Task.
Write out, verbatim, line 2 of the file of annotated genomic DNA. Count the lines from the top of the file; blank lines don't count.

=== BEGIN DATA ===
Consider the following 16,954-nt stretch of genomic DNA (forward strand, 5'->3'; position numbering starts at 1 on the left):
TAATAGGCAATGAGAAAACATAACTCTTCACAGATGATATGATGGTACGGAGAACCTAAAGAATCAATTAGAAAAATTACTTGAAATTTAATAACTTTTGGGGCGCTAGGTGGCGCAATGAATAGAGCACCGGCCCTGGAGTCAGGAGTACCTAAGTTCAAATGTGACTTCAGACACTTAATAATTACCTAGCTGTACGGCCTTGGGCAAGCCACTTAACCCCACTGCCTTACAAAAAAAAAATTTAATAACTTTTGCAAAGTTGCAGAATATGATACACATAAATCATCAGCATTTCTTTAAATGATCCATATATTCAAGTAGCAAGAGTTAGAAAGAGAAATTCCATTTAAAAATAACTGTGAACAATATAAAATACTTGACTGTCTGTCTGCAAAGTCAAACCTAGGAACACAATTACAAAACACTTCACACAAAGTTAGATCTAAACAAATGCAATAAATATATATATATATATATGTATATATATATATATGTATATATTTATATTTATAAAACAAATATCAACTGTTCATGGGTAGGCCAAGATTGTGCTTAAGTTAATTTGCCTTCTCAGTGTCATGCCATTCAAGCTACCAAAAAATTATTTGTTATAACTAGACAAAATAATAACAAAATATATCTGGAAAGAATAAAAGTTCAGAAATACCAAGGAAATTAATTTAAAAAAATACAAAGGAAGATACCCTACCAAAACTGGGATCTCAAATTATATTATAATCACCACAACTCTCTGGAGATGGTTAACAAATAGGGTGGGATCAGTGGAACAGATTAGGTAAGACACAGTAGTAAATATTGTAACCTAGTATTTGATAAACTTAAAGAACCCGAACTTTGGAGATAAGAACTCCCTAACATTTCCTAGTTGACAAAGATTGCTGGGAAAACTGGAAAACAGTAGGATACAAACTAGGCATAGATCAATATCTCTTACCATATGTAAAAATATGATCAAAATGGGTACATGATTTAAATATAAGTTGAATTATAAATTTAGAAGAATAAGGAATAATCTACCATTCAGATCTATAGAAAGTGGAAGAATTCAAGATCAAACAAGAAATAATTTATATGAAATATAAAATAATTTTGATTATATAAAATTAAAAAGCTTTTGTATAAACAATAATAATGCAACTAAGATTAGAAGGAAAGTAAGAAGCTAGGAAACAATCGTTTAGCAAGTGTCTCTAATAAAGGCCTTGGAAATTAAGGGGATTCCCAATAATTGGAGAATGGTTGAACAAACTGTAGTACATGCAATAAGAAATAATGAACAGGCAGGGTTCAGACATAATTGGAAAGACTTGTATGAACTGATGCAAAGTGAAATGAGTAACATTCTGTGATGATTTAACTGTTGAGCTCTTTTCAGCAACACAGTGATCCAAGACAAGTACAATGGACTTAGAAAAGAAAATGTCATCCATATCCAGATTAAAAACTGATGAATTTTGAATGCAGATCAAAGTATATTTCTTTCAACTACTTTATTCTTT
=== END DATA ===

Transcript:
TAATAGGCAATGAGAAAACATAACTCTTCACAGATGATATGATGGTACGGAGAACCTAAAGAATCAATTAGAAAAATTACTTGAAATTTAATAACTTTTGGGGCGCTAGGTGGCGCAATGAATAGAGCACCGGCCCTGGAGTCAGGAGTACCTAAGTTCAAATGTGACTTCAGACACTTAATAATTACCTAGCTGTACGGCCTTGGGCAAGCCACTTAACCCCACTGCCTTACAAAAAAAAAATTTAATAACTTTTGCAAAGTTGCAGAATATGATACACATAAATCATCAGCATTTCTTTAAATGATCCATATATTCAAGTAGCAAGAGTTAGAAAGAGAAATTCCATTTAAAAATAACTGTGAACAATATAAAATACTTGACTGTCTGTCTGCAAAGTCAAACCTAGGAACACAATTACAAAACACTTCACACAAAGTTAGATCTAAACAAATGCAATAAATATATATATATATATATGTATATATATATATATGTATATATTTATATTTATAAAACAAATATCAACTGTTCATGGGTAGGCCAAGATTGTGCTTAAGTTAATTTGCCTTCTCAGTGTCATGCCATTCAAGCTACCAAAAAATTATTTGTTATAACTAGACAAAATAATAACAAAATATATCTGGAAAGAATAAAAGTTCAGAAATACCAAGGAAATTAATTTAAAAAAATACAAAGGAAGATACCCTACCAAAACTGGGATCTCAAATTATATTATAATCACCACAACTCTCTGGAGATGGTTAACAAATAGGGTGGGATCAGTGGAACAGATTAGGTAAGACACAGTAGTAAATATTGTAACCTAGTATTTGATAAACTTAAAGAACCCGAACTTTGGAGATAAGAACTCCCTAACATTTCCTAGTTGACAAAGATTGCTGGGAAAACTGGAAAACAGTAGGATACAAACTAGGCATAGATCAATATCTCTTACCATATGTAAAAATATGATCAAAATGGGTACATGATTTAAATATAAGTTGAATTATAAATTTAGAAGAATAAGGAATAATCTACCATTCAGATCTATAGAAAGTGGAAGAATTCAAGATCAAACAAGAAATAATTTATATGAAATATAAAATAATTTTGATTATATAAAATTAAAAAGCTTTTGTATAAACAATAATAATGCAACTAAGATTAGAAGGAAAGTAAGAAGCTAGGAAACAATCGTTTAGCAAGTGTCTCTAATAAAGGCCTTGGAAATTAAGGGGATTCCCAATAATTGGAGAATGGTTGAACAAACTGTAGTACATGCAATAAGAAATAATGAACAGGCAGGGTTCAGACATAATTGGAAAGACTTGTATGAACTGATGCAAAGTGAAATGAGTAACATTCTGTGATGATTTAACTGTTGAGCTCTTTTCAGCAACACAGTGATCCAAGACAAGTACAATGGACTTAGAAAAGAAAATGTCATCCATATCCAGATTAAAAACTGATGAATTTTGAATGCAGATCAAAGTATATTTCTTTCAACTACTTTATTCTTT